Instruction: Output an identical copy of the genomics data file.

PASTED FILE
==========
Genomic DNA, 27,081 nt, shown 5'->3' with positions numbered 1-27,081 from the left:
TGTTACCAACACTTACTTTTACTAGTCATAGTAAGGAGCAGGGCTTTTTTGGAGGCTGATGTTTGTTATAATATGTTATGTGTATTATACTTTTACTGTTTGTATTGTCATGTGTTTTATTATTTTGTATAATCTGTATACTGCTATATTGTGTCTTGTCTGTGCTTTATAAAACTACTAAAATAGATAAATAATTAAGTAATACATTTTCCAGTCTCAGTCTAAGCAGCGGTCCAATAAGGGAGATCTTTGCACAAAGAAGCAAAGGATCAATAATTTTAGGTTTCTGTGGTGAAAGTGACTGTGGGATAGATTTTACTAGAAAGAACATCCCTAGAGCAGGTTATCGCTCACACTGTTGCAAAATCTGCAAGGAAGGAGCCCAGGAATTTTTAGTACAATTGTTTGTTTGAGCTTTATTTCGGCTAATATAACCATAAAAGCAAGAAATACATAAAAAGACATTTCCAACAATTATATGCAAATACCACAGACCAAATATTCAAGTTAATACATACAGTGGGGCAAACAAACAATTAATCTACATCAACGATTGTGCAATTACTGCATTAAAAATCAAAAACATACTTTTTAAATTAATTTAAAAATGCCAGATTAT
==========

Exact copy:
Genomic DNA, 27,081 nt, shown 5'->3' with positions numbered 1-27,081 from the left:
TGTTACCAACACTTACTTTTACTAGTCATAGTAAGGAGCAGGGCTTTTTTGGAGGCTGATGTTTGTTATAATATGTTATGTGTATTATACTTTTACTGTTTGTATTGTCATGTGTTTTATTATTTTGTATAATCTGTATACTGCTATATTGTGTCTTGTCTGTGCTTTATAAAACTACTAAAATAGATAAATAATTAAGTAATACATTTTCCAGTCTCAGTCTAAGCAGCGGTCCAATAAGGGAGATCTTTGCACAAAGAAGCAAAGGATCAATAATTTTAGGTTTCTGTGGTGAAAGTGACTGTGGGATAGATTTTACTAGAAAGAACATCCCTAGAGCAGGTTATCGCTCACACTGTTGCAAAATCTGCAAGGAAGGAGCCCAGGAATTTTTAGTACAATTGTTTGTTTGAGCTTTATTTCGGCTAATATAACCATAAAAGCAAGAAATACATAAAAAGACATTTCCAACAATTATATGCAAATACCACAGACCAAATATTCAAGTTAATACATACAGTGGGGCAAACAAACAATTAATCTACATCAACGATTGTGCAATTACTGCATTAAAAATCAAAAACATACTTTTTAAATTAATTTAAAAATGCCAGATTAT